In a speech last month, Federal Reserve Chairman Ben Bernanke explained that redlining may actually have been an outgrowth of federal policy:
“The term ‘redlining,’ which refers to the practice of designating certain lower-income or minority neighborhoods as ineligible for credit, appears to have originated in 1935, when the Federal Home Loan Bank Board asked the Home Owners’ Loan Corporation to create ‘residential security maps’ for 239 cities that would indicate the level of security for real estate investments in each surveyed city.
“The resulting maps,” he continued, “designated four categories of lending and investment risk, each with a letter and color designation. Type ‘D’ areas, those considered to be the riskiest for lending and which included many neighborhoods with predominantly African-American populations, were color-coded red on the maps — hence the term ‘redlining’. Private lenders reportedly constructed similar maps that were used to determine credit availability and terms.”
The civil rights groups that are now seeking a foreclosure moratorium estimate that “40 percent of Latino families and over half of African Americans who receive home loans get higher-cost mortgages — predominately subprime loans.” But despite the disproportionate impact of foreclosures on minority borrowers, the groups seeking a foreclosure standstill are unlikely to be successful at this time.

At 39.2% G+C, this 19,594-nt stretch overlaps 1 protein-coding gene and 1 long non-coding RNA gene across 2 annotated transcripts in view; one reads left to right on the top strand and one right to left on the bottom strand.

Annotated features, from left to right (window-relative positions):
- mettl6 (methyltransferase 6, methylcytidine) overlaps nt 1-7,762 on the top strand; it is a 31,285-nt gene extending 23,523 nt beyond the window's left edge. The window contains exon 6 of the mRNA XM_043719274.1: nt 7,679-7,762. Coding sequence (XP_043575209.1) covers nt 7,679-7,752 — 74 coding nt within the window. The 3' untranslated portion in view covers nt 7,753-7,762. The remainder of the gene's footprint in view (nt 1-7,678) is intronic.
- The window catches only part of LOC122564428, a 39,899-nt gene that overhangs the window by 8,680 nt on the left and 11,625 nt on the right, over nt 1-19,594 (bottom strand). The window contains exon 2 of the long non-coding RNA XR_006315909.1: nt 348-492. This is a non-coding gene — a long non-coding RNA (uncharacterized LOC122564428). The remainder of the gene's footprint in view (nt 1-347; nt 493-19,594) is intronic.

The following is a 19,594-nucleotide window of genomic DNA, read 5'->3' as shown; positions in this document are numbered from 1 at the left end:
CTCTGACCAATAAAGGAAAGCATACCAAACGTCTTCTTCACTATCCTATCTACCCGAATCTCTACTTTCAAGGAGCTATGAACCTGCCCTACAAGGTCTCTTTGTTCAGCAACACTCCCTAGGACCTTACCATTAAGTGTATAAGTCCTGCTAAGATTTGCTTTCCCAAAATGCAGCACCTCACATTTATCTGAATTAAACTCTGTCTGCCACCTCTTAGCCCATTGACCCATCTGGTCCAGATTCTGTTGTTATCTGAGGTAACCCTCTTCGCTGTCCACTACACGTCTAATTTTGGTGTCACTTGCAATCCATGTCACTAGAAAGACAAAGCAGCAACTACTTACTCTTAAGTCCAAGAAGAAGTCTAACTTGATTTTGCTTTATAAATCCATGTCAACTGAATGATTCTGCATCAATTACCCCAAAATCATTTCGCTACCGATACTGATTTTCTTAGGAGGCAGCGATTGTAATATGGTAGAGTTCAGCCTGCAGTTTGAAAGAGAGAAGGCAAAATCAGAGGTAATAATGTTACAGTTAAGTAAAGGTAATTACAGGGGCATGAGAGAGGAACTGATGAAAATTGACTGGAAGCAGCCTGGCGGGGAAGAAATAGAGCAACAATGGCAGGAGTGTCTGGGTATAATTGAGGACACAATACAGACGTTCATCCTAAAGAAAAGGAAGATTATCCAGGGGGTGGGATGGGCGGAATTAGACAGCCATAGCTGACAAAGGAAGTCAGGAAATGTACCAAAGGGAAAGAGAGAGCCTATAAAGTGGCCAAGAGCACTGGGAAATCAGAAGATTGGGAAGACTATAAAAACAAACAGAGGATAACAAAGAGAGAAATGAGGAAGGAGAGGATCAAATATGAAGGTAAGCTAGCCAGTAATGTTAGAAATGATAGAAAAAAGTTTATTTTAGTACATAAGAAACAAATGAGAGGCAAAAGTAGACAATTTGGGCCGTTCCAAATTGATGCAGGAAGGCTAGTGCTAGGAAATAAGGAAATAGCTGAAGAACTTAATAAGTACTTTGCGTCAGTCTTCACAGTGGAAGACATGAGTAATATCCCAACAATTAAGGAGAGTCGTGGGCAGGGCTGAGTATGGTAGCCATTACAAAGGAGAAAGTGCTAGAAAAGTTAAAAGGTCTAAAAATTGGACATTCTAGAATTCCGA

The mortgage industry, for one, opposes a foreclosure moratorium.
“Forbearance,” says John M. Robbins, chairman of the Mortgage Bankers Association, “is certainly an effective tool in some cases, but it is not a sustainable long term solution. If we have learned one thing coming out of the Katrina and Rita disasters, it is that blanket policies rarely have the desired blanket effects. Each loan is an individual transaction and situation, one which needs to be addressed individually between the lender and the borrower.”
What’s really being played out here is the collision of two powerful forces, millions of aggrieved borrowers versus well-funded lenders with powerful lobbyists and big political action committees (PACs). The congressional hearings now underway in Washington and the plea for a foreclosure moratorium are only the first steps in this process.
While civil rights groups will not prevail at this time with demands for a foreclosure moratorium, if interest rates rise and foreclosure numbers increase then the odds will change in their favor, especially as the election season nears.
“The politics of foreclosure are clear,” says James J. Saccacio, chief executive officer of RealtyTrac.com, the largest marketplace for foreclosure properties. “Foreclosure is not a political issue as long as it’s rare. But once foreclosure numbers increase — and once neighborhood values begin to fall as a direct result — then foreclosures become a widespread voter concern.
“History tells us,” Saccacio continued, “that there have been any number of state and federal foreclosure bans in the past. In every case, such bans reflect public worries which have been converted into public policies. Given the growing number of foreclosures there’s little reason to believe that such bans could not arise again.”
Peter G. Miller is the author of The Common-Sense Mortgage and is a syndicated columnist in more than 110 newspapers.